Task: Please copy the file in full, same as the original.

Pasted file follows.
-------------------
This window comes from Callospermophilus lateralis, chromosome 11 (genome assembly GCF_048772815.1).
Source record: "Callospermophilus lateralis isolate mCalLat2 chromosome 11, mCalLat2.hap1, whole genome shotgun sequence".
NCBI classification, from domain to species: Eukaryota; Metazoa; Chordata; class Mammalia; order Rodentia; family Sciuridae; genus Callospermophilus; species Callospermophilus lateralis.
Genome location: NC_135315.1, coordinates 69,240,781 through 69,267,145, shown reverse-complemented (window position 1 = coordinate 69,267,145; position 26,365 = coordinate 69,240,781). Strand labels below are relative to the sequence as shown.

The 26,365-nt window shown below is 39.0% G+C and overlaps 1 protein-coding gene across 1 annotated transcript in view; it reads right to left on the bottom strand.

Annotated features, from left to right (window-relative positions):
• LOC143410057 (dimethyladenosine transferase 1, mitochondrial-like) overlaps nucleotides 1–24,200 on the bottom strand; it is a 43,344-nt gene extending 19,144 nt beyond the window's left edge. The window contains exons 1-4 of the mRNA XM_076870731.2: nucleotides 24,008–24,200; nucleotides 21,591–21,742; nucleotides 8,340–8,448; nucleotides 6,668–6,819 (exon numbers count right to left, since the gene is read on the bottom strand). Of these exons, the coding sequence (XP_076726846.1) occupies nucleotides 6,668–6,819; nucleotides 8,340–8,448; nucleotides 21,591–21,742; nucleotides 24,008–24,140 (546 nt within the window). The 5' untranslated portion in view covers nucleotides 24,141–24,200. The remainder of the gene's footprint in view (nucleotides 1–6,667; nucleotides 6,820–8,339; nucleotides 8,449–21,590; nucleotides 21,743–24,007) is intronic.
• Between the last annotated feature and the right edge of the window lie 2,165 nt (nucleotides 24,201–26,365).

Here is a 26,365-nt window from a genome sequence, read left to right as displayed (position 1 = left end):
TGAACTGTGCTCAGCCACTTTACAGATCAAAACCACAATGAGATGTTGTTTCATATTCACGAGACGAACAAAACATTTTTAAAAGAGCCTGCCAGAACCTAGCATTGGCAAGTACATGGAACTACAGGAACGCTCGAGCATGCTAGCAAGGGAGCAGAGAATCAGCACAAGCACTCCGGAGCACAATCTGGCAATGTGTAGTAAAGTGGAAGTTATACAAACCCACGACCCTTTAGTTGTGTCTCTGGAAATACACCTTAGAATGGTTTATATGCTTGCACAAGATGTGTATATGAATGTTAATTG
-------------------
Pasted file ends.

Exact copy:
This window comes from Callospermophilus lateralis, chromosome 11 (genome assembly GCF_048772815.1).
Source record: "Callospermophilus lateralis isolate mCalLat2 chromosome 11, mCalLat2.hap1, whole genome shotgun sequence".
NCBI classification, from domain to species: Eukaryota; Metazoa; Chordata; class Mammalia; order Rodentia; family Sciuridae; genus Callospermophilus; species Callospermophilus lateralis.
Genome location: NC_135315.1, coordinates 69,240,781 through 69,267,145, shown reverse-complemented (window position 1 = coordinate 69,267,145; position 26,365 = coordinate 69,240,781). Strand labels below are relative to the sequence as shown.

The 26,365-nt window shown below is 39.0% G+C and overlaps 1 protein-coding gene across 1 annotated transcript in view; it reads right to left on the bottom strand.

Annotated features, from left to right (window-relative positions):
• LOC143410057 (dimethyladenosine transferase 1, mitochondrial-like) overlaps nucleotides 1–24,200 on the bottom strand; it is a 43,344-nt gene extending 19,144 nt beyond the window's left edge. The window contains exons 1-4 of the mRNA XM_076870731.2: nucleotides 24,008–24,200; nucleotides 21,591–21,742; nucleotides 8,340–8,448; nucleotides 6,668–6,819 (exon numbers count right to left, since the gene is read on the bottom strand). Of these exons, the coding sequence (XP_076726846.1) occupies nucleotides 6,668–6,819; nucleotides 8,340–8,448; nucleotides 21,591–21,742; nucleotides 24,008–24,140 (546 nt within the window). The 5' untranslated portion in view covers nucleotides 24,141–24,200. The remainder of the gene's footprint in view (nucleotides 1–6,667; nucleotides 6,820–8,339; nucleotides 8,449–21,590; nucleotides 21,743–24,007) is intronic.
• Between the last annotated feature and the right edge of the window lie 2,165 nt (nucleotides 24,201–26,365).

Here is a 26,365-nt window from a genome sequence, read left to right as displayed (position 1 = left end):
TGAACTGTGCTCAGCCACTTTACAGATCAAAACCACAATGAGATGTTGTTTCATATTCACGAGACGAACAAAACATTTTTAAAAGAGCCTGCCAGAACCTAGCATTGGCAAGTACATGGAACTACAGGAACGCTCGAGCATGCTAGCAAGGGAGCAGAGAATCAGCACAAGCACTCCGGAGCACAATCTGGCAATGTGTAGTAAAGTGGAAGTTATACAAACCCACGACCCTTTAGTTGTGTCTCTGGAAATACACCTTAGAATGGTTTATATGCTTGCACAAGATGTGTATATGAATGTTAATTG